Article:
MCCI reports €7.5m in revenues from electronics research

24 Jul 2018

Alberto Dicataldo of the Microelectronics Circuits Centre of Ireland (MCCI) based at Tyndall in Cork. Image: MCCI

MCCI reports positive revenues as it continues to power Ireland’s semiconductor capacity.

The Microelectronic Circuits Centre Ireland (MCCI), which is based in Cork, has reported research revenues in excess of €7.5m for the past year.

From a core grant of €1m, the IDA and Enterprise Ireland-funded MCCI grew its microelectronic research funding a further €6.5m through industry collaboration as well as public funding sources.

In 2017, the centre also completed six intellectual property (IP) licences for medtech and agritech applications, with a further eight IP licences currently under negotiation.

MCCI is powering Ireland’s semiconductor capacity by creating and growing talent in microelectronic engineering, securing R&D jobs for the future, and attracting further FDI investment in the sector.

The group acts as a single point of contact for the microelectronics industry in Ireland to access academic research through its partners. The strategy has proven highly successful and MCCI is working with global brand names and tech giants from Analog Devices to Qualcomm, Intel and Boston Scientific, among others.

The chips are up

Cork’s MCCI engineers $7.5m in revenues from electronics research

MCCI executive director Donnacha O’Riordan. Image: MCCI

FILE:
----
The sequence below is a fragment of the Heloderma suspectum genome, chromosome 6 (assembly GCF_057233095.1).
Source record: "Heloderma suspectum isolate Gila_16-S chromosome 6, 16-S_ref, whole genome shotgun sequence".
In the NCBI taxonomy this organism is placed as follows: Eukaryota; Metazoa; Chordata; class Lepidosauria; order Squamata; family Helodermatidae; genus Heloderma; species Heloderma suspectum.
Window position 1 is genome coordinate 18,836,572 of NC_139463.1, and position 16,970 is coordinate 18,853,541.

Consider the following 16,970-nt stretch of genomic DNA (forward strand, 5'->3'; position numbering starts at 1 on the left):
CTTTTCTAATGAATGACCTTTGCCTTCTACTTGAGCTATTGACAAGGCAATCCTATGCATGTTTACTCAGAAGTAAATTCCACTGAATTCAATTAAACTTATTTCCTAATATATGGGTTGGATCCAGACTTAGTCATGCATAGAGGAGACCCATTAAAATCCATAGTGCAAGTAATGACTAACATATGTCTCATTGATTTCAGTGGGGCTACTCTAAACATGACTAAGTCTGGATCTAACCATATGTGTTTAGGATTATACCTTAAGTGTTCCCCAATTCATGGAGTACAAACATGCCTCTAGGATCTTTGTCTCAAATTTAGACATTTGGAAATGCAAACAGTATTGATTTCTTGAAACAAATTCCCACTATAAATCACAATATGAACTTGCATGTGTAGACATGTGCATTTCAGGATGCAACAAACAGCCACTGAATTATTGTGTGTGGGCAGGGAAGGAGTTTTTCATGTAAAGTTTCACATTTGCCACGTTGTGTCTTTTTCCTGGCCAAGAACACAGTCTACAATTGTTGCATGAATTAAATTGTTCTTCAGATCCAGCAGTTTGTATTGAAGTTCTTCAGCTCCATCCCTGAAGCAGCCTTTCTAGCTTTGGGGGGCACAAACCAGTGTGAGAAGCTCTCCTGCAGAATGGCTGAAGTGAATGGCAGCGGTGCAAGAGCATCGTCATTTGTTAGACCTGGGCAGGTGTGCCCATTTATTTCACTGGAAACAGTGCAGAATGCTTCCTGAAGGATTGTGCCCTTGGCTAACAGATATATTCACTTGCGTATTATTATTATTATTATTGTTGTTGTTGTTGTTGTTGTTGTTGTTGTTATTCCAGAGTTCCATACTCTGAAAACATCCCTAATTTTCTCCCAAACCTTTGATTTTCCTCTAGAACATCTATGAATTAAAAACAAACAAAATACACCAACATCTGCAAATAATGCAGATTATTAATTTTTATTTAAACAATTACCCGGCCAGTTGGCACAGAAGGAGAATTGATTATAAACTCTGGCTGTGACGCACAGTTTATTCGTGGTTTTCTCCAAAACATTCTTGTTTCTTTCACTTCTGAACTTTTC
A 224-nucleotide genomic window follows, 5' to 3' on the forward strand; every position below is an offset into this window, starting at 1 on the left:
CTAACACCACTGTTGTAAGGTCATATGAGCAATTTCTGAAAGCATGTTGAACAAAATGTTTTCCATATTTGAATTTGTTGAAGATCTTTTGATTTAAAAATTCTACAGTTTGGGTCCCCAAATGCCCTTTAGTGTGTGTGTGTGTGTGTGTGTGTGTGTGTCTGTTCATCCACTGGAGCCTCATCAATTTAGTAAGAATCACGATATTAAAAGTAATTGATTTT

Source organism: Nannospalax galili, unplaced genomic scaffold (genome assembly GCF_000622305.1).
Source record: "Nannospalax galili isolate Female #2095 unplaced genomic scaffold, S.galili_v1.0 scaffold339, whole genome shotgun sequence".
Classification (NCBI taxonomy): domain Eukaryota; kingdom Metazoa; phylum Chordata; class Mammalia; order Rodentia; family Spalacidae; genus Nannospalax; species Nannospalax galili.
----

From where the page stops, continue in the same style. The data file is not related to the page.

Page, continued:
“Our sustained growth since the establishment of the MCCI in 2010 demonstrates the value and importance of our work in microelectronic research,” said MCCI executive director Donnacha O’Riordan.

“We are bridging the gap between research and applications for the microelectronics industry, providing a path for fundamental commercialisation of research.

“With the agility to respond proactively to sector changes and demands, a research programme which can focus on problem sets for industry – this is where and how we are delivering real business value through our people and disruptive innovation in microelectronics. We provide expertise, leading-edge IP, and a forum for innovation, sharing insights and networking,” O’Riordan said.

The MCCI talent pool feeds the well-established semiconductor industry in Ireland, including Analog Devices, Xilinx, ON Semiconductor, Intel, MACOM and more, while attracting further FDI.

It will also encourage and power indigenous start-ups such as Firecomms, GloNav, ChipSensors, Mingoa, RedMere and Duolog, which have all been acquired over the five years for more than €100m.

O’Riordan said that the microelectronics sector continues to grow each year, with the global semiconductor industry worth more than $400bn in 2017.

He said that growth rates in the sector hit more than 10pc over the last two years as new drivers and technology cycles begin to take over from the traditional drivers such as PCs and mobile.

“This growth drives demand for electrical and electronics engineers and circuit designers that can develop the connected devices, sensors, embedded systems and actuators. The rapid developments in micro- and nanoelectronics increase the demand for a range of engineers with strong core engineering skills.

“The scarcity of people with the right level of experience is the second-biggest challenge according to soon-to-be published reports, and is common across all parts of the ICT industry.”

Updated, 9.18am, 24 July 2018: The headline of this article was updated to clarify that MCCI reported revenues of €7.5m, not $7.5m.

John Kennedy is a journalist who served as editor of Silicon Republic for 17 years